An inspiring true story about two Chaims and the miracle of life.
My wife Chavi and I were visiting my folks in California. We picked a random Shabbat to go out there and went to the local Chabad for services. A family from out of town was also there that Shabbat celebrating their daughter's Bat Mitzvah. We stayed for the Kiddush and the dynamic Rabbi Mendy Cohen led the entire community in singing, inspiring Torah learning and some hearty l'chaims. The party continued until late in the afternoon.
At some point, I asked the father of the Bat Mitzvah where they originally came from and he told me he was from Mexico City and had converted to Judaism many years ago before he had his kids.
Rabbi Welton with Holocaust survivor Chaim Grossman while wearing suit hand-tailored by Holocaust survivor Martin Greenfield.
"So why'd you pick your Hebrew name of Chaim?"
He told me that he had once spent a Friday night Shabbat service at a synagogue in Westchester, NY back when he was just starting out on his spiritual journey. One of his Rabbis had told him that if he ever met a Holocaust survivor, he should remember these words:
"A Holocaust survivor who doesn't believe in God....is a normal person. A Holocaust survivor who does...is an angel."
During that Friday night service, as they were dancing around welcoming the holiness of the Shabbat Queen, he looked down at the arm of the person he was holding hands with and saw numbers. He felt overwhelmed that he was dancing with an angel and couldn't control the urge to ask the man his name.
The old man smiled and said, "Chaim." At that moment, this man from Mexico City decided that when it came the time to pick his Hebrew name, he would name himself after the angel he was lucky to dance with. Years passed and he never saw the man again.
I asked this father, "Is the survivor's name Chaim Grossman?"
His mouth dropped open. "How do you know that?"
I told him I'm the Rabbi of a synagogue in Westchester. One of my congregants survived Buchenwald, went on to become a pilot in the Israeli Defense Forces, and then immigrated to America. His name is Chaim.
This father began to cry. He didn't even known that Chaim Grossman was still alive. I leaned in close to him and told him that Chaim Grossman was very much alive and that I would be seeing him the following Shabbat. After Shabbat , we took this photo as this father wanted to send his love to his "Godfather."
The author with Chaim Valencia.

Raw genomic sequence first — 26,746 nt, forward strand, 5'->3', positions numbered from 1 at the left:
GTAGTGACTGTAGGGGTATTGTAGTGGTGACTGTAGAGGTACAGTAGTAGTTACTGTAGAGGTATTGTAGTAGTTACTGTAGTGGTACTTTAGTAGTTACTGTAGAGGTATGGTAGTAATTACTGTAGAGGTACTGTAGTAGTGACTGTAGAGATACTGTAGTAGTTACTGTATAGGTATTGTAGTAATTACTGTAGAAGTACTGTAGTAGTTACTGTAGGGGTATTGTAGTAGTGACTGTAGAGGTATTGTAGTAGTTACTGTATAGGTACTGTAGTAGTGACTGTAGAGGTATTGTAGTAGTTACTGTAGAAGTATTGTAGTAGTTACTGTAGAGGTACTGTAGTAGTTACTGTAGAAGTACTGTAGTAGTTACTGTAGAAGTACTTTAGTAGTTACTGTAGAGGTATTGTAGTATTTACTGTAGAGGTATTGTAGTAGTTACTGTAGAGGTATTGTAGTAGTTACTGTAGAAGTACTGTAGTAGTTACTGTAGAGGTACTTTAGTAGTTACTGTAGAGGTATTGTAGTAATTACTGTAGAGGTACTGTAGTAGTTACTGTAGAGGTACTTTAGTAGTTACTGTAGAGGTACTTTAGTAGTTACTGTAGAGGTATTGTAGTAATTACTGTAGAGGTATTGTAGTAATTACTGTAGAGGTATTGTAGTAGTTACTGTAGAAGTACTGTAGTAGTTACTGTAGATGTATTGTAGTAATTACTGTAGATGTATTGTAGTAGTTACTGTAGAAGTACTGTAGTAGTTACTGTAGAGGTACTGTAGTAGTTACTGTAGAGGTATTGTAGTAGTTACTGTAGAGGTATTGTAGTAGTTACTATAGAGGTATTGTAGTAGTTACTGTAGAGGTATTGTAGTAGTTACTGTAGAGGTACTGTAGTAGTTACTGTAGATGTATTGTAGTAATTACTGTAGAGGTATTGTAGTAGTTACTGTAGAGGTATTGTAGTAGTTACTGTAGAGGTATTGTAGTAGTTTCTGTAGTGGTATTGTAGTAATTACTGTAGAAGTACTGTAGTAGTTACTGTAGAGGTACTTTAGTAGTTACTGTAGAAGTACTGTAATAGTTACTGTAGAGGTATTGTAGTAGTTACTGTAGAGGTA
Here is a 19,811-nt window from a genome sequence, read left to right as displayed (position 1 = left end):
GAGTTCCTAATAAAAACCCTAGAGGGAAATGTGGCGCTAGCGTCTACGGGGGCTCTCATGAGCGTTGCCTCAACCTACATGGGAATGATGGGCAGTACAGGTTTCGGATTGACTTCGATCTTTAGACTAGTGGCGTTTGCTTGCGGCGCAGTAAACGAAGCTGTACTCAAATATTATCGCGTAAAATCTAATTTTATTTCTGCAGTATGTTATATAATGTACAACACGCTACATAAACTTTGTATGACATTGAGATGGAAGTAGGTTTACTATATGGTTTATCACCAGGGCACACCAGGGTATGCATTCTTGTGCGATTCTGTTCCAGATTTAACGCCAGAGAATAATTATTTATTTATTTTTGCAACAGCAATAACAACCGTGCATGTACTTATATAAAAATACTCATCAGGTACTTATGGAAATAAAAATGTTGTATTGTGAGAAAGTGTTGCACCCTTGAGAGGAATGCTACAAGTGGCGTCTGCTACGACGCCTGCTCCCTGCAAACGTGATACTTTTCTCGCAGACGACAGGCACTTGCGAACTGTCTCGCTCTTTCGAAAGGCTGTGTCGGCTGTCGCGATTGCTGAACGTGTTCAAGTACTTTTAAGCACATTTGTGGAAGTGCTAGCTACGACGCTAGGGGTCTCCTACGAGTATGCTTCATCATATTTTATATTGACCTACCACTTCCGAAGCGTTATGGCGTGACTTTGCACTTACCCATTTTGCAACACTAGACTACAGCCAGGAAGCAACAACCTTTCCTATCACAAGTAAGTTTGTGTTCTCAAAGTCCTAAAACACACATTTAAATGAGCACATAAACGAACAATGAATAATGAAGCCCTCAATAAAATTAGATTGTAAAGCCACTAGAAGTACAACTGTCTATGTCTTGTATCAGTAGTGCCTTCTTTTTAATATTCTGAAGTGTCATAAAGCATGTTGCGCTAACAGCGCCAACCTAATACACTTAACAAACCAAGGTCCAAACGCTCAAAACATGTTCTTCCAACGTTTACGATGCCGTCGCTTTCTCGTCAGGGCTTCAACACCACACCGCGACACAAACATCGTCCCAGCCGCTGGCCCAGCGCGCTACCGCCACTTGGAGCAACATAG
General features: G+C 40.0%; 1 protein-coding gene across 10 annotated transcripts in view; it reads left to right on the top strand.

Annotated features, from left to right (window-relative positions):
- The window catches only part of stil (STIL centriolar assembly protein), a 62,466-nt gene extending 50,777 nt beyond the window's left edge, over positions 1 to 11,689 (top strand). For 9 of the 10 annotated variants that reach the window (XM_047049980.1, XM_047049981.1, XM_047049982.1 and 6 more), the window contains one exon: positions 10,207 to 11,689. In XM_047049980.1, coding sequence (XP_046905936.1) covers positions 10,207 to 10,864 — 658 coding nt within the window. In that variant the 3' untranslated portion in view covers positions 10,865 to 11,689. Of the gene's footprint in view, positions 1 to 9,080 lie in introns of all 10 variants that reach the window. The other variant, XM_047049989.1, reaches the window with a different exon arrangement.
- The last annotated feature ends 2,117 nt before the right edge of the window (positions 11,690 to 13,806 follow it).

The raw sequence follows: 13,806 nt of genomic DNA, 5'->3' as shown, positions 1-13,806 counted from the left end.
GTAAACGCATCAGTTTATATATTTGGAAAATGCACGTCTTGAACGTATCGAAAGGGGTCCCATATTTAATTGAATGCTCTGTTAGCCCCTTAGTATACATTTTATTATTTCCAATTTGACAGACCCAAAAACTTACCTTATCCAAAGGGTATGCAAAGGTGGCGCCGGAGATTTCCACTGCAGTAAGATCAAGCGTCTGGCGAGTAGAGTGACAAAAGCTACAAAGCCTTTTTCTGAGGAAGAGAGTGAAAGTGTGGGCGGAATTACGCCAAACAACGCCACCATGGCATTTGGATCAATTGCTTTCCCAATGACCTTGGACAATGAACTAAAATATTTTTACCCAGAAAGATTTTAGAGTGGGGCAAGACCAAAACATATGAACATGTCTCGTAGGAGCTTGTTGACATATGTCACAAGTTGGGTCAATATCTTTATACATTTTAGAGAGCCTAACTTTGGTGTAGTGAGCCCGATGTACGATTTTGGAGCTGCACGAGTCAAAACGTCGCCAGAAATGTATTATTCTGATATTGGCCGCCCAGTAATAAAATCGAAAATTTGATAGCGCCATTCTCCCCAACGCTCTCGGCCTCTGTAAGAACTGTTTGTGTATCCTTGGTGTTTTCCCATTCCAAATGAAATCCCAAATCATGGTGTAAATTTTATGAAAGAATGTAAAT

The next Shabbat, I asked Chaim Grossman to sit in the center of the synagogue as I began my sermon. I told him that 3,000 miles away there lived a man that carried his name and who was raising his family in a traditional, observant home.
"This is incredible," I said. "What is the probability that on the exact Shabbat, the only Shabbat in the entire year that we would fly out to California, it would be the same Shabbat of his daughter's Bat Mitzvah? What are the chances that after hours of celebrating, we would have that conversation about the origin of his name? And what are the chances that the Shabbat for which I would return to New York City to tell this story to his namesake would be the same Shabbat on which we read the Torah portion of Shemot. (Exodus) which literally means "Names," as our Sages teach that the way our ancestors broke free of their slavery was by keeping their Jewish names!"
I then pulled out the photo, printed and framed, and looked Chaim in the eye. As he raised his numbered arm to receive the photo of his "Godson," everyone began to cry. You see, Chaim had never been blessed with any children. And yet now he had a proud Jew halfway around the world who was carrying his name and who would pass it on to his children's children's children.
I will never forget the moment when Chaim stood up and blessed God.
I will never forget the deafening applause that followed.
And I will never forget the image of this holy Holocaust survivor hobbling out of the synagogue holding tightly onto the framed photo of a miracle.
As my father, Rabbi Benzion Welton, taught me, "Coincidence is God's way of remaining anonymous." I had thought I was going to California on vacation but I was really being sent to bear witness to a profound lesson about "Chaim" which means "Life." As the Talmud says, "If our descendants are alive, then our patriarchs are alive" (Taanit 5b).
Rabbi Welton's latest project is a historical fiction novel for teens aimed to teach Torah values through an exciting story of magic and adventure that takes place during the Spanish Inquisition. To help him, click here.
Rabbi Welton is a writer and educator raised in Berkeley, California.
A member of the Rabbinical Council of America, Rabbi Welton graduated from the Machon Ariel Rabbinical Institute in 2005 and from Bellevue University in 2008 with an M.A. in Education. Having served Jewish communities in San Francisco, Sydney and Montreal, he currently resides in New York and specializes working with youth and young adults.To find out more, visit www.RABBIWELTON.com